McSlarrow: Cable Must Adapt

ATLANTA In an opening address that was part pep rally and part mission statement, National Cable Television Association president and CEO Kyle McSlarrow told attendees at cable’s National Show here that if the industry is to survive the threat of new competition, operators must concentrate on serving the consumer.

As was the case with the DBS threat, incursions into the video space by the likes of Verizon will only serve to benefit the customer, McSlarrow said.

“Competition is the most pro-consumer quality there is,” McSlarrow said, adding that if cable is to outlast the telcos, it will also have to adapt to an ever-changing universe. “Change is part of our genetic make-up, and we have to act accordingly,” McSlarrow said.

The NCTA will continue to pitch this message to the Federal Communications Commission, as regulators decide whether to write a blank check for the telcos, effectively doing away with the sort of local franchise agreements that cable operators have pieced together over the last 40 years. McSlarrow said he feels that the FCC is getting the message. “We are a great American success story that has only just begun,” he said.

Following McSlarrow’s remarks, a veritable murderers’ row of executives from all sides of the business discussed the battle with the Bells and the inherent advantage cable has over its rivals. “If we didn’t have a new product to sell right now, then we could sit here all gloom and doom,” said Comcast chairman and CEO Brian Roberts. But because cable can offer superior high-speed data product, high-definition TV, video-on-demand, digital video recorder services and telephony—and all from one pipe—the operators have a nearly insurmountable head start over the telcos, Roberts said.

“They’re putting Ma Bell back together again, but the only new product they’ve [introduced] is DSL, which is an inferior product,” Roberts said. “So let’s keep investing. Let’s keep our lead.”

Another way cable operators can build consumer loyalty is by developing strong brand associations with content providers. Anne Sweeney, co-chair of Disney Media Networks and president of Disney-ABC Television Group, said the Mouse is creating a wealth of opportunities for MSOs to reach the younger generation of media omnivores.

“Consumers are different now,” Sweeney said. “We’ve been looking at a group we call Millennials, in that 8-to-27 range. Forty percent of them use five to eight different technologies, many simultaneously, before they go to bed at night. Compare that to Baby Boomers . . . Forty percent of them just watch TV at night.”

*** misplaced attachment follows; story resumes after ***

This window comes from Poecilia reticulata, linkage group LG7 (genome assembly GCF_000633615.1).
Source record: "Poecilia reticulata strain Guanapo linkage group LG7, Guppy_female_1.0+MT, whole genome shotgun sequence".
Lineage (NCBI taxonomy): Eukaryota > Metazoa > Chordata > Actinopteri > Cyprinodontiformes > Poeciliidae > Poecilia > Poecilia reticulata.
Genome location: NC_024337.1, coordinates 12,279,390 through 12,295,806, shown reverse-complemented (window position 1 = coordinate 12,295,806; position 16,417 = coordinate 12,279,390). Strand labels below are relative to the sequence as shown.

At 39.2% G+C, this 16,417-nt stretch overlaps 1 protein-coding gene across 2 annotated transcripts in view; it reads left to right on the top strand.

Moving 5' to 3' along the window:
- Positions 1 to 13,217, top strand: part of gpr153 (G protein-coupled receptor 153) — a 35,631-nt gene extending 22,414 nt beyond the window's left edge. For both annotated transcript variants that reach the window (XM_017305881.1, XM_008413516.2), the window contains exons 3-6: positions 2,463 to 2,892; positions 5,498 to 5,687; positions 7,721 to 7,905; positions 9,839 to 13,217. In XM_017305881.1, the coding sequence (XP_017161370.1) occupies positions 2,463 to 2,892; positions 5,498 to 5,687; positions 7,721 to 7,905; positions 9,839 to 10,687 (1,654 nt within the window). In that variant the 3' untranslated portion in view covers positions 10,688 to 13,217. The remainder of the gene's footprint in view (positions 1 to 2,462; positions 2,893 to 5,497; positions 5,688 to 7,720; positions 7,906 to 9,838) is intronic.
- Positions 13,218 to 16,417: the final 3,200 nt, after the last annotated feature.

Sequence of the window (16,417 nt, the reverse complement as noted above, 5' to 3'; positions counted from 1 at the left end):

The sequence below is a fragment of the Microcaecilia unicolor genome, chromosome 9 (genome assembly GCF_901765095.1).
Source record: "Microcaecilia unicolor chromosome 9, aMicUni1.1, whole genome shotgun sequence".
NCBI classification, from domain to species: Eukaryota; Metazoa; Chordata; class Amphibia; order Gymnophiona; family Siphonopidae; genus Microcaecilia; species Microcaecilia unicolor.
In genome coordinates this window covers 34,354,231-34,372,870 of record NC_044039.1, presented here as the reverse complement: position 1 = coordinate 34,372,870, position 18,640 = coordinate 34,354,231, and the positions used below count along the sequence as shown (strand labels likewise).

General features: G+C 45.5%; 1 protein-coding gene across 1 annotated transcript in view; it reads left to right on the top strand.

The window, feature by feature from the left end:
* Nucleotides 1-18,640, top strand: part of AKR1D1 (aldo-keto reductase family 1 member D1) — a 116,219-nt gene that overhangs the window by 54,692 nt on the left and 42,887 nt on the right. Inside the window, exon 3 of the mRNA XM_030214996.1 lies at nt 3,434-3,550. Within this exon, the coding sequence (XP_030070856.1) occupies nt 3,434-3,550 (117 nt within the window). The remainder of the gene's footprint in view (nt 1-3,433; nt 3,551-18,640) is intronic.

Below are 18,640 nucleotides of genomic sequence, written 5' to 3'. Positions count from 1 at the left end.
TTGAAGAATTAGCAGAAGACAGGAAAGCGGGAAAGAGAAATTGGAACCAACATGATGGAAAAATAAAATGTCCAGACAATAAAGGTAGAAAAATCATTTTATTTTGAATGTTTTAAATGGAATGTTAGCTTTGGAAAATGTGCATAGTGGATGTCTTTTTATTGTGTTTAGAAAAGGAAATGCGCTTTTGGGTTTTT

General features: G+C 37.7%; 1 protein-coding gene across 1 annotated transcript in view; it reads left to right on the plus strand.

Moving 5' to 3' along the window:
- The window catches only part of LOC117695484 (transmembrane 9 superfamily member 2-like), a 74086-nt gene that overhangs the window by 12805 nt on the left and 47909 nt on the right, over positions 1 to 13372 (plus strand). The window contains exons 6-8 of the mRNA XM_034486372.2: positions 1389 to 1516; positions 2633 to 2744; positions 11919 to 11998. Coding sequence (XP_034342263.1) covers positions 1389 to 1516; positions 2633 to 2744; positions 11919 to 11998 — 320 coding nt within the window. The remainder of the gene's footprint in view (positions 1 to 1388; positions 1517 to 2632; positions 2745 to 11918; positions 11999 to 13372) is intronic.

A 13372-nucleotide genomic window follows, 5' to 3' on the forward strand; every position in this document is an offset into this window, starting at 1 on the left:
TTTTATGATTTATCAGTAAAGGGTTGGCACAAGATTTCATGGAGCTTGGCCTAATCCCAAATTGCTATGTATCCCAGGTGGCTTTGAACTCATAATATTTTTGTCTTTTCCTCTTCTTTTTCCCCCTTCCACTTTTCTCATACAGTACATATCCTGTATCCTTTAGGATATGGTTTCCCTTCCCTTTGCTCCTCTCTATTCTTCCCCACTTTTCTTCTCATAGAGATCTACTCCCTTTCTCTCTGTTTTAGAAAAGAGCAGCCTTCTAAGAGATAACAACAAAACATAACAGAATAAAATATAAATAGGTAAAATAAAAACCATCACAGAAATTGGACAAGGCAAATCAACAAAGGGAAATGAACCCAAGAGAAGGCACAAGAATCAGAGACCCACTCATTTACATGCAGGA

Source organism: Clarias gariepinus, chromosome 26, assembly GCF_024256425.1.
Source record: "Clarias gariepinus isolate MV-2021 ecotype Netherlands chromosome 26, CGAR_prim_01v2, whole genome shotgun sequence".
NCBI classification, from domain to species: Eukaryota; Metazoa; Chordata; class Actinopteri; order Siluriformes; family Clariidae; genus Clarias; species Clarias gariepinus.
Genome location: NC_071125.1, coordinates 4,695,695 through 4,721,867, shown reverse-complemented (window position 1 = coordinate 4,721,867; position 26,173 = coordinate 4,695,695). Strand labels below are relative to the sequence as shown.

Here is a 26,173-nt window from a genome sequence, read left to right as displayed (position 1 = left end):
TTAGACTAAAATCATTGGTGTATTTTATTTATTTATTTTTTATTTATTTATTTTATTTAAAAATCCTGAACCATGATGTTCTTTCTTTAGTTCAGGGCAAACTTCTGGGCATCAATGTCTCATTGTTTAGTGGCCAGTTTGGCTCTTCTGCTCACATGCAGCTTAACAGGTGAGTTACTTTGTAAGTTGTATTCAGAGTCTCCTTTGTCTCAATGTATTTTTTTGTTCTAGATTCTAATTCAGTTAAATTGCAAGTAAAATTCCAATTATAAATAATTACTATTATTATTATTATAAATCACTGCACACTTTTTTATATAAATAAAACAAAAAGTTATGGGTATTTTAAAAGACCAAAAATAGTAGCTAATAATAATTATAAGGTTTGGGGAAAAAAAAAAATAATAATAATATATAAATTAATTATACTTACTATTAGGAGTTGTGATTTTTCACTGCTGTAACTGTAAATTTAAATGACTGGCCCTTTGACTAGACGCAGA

In order to create a “sticky” environment for the younger crowd, Disney has begun offering Lost, Desperate Housewives and Commander in Chief as free streams on Sweeney said the free on-demand model is “a test for consumers and an opportunity to take our broadcast advertisers into the online space.” Disney is also kicking the tires on a number of ad models, including 30-second spots and telescoped spots that allow users to “delve deeper into the product” via long-form ads.

“This is all about learning how the consumer is going to use all this technology,” Sweeney said. “It’s going to be the consumer first and the business model second going forward.”

Getting back to the competition, Roberts said he believes that Verizon is going to have “a hard time getting a foothold in the video space,” primarily because its plant wasn’t designed to serve up video. “I don’t know how easy it’s going to be to cram all this video down that old straw,” Roberts said.

As cable gears up to win over the FCC, it’s become apparent to some that much of the municipal carriage debate has been linked to the hot-button issue of obscenity, thanks to the lobbying activities of the telcos. When asked if Time Warner Cable’s hastily designed family tier of programming will be enough to appease the FCC, Time Warner chairman and CEO Richard Parsons offered the gnomic utterance, “Hope so.”

All of the panelists agreed that whatever steps cable takes to circumvent government intervention, failure to keep Washington out of their business would be disastrous. “The last thing any of us want is to have the government dictate how we do business,” Sweeney said. “The free market is a good market.”